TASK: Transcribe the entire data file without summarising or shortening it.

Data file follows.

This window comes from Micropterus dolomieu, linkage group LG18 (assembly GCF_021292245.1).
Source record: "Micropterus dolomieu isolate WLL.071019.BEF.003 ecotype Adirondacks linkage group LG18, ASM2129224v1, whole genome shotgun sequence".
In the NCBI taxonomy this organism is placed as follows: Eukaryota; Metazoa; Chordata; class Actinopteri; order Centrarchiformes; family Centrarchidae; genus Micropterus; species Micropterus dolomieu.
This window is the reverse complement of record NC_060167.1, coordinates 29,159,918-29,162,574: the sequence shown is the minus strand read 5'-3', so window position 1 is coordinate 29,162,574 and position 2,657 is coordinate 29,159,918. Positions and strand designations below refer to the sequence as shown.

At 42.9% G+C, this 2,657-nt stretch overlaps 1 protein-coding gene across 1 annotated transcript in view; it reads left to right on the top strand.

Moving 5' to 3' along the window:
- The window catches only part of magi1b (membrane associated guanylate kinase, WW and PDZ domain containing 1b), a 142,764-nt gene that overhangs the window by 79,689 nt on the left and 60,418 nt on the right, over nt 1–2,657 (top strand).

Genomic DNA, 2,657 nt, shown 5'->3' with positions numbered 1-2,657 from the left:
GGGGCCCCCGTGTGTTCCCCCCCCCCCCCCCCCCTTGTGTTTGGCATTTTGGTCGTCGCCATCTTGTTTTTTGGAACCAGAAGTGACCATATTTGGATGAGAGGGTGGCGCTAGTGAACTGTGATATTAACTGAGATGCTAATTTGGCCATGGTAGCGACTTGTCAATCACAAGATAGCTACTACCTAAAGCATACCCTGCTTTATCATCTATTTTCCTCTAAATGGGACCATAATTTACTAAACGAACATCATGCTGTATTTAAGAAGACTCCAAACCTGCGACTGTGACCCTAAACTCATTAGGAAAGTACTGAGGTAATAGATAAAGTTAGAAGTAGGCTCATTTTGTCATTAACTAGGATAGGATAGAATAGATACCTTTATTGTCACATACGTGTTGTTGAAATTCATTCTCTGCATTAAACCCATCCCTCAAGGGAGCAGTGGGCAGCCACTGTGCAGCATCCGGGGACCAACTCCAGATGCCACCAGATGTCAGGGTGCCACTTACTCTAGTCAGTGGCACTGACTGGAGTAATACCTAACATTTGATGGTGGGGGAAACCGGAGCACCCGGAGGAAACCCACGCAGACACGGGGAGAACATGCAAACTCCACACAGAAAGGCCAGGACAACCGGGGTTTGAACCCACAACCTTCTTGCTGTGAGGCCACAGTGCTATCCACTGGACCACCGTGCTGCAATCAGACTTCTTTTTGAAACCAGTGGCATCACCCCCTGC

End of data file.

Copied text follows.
This window comes from Micropterus dolomieu, linkage group LG18 (assembly GCF_021292245.1).
Source record: "Micropterus dolomieu isolate WLL.071019.BEF.003 ecotype Adirondacks linkage group LG18, ASM2129224v1, whole genome shotgun sequence".
In the NCBI taxonomy this organism is placed as follows: Eukaryota; Metazoa; Chordata; class Actinopteri; order Centrarchiformes; family Centrarchidae; genus Micropterus; species Micropterus dolomieu.
This window is the reverse complement of record NC_060167.1, coordinates 29,159,918-29,162,574: the sequence shown is the minus strand read 5'-3', so window position 1 is coordinate 29,162,574 and position 2,657 is coordinate 29,159,918. Positions and strand designations below refer to the sequence as shown.

At 42.9% G+C, this 2,657-nt stretch overlaps 1 protein-coding gene across 1 annotated transcript in view; it reads left to right on the top strand.

Moving 5' to 3' along the window:
- The window catches only part of magi1b (membrane associated guanylate kinase, WW and PDZ domain containing 1b), a 142,764-nt gene that overhangs the window by 79,689 nt on the left and 60,418 nt on the right, over nt 1–2,657 (top strand).

Genomic DNA, 2,657 nt, shown 5'->3' with positions numbered 1-2,657 from the left:
GGGGCCCCCGTGTGTTCCCCCCCCCCCCCCCCCCTTGTGTTTGGCATTTTGGTCGTCGCCATCTTGTTTTTTGGAACCAGAAGTGACCATATTTGGATGAGAGGGTGGCGCTAGTGAACTGTGATATTAACTGAGATGCTAATTTGGCCATGGTAGCGACTTGTCAATCACAAGATAGCTACTACCTAAAGCATACCCTGCTTTATCATCTATTTTCCTCTAAATGGGACCATAATTTACTAAACGAACATCATGCTGTATTTAAGAAGACTCCAAACCTGCGACTGTGACCCTAAACTCATTAGGAAAGTACTGAGGTAATAGATAAAGTTAGAAGTAGGCTCATTTTGTCATTAACTAGGATAGGATAGAATAGATACCTTTATTGTCACATACGTGTTGTTGAAATTCATTCTCTGCATTAAACCCATCCCTCAAGGGAGCAGTGGGCAGCCACTGTGCAGCATCCGGGGACCAACTCCAGATGCCACCAGATGTCAGGGTGCCACTTACTCTAGTCAGTGGCACTGACTGGAGTAATACCTAACATTTGATGGTGGGGGAAACCGGAGCACCCGGAGGAAACCCACGCAGACACGGGGAGAACATGCAAACTCCACACAGAAAGGCCAGGACAACCGGGGTTTGAACCCACAACCTTCTTGCTGTGAGGCCACAGTGCTATCCACTGGACCACCGTGCTGCAATCAGACTTCTTTTTGAAACCAGTGGCATCACCCCCTGC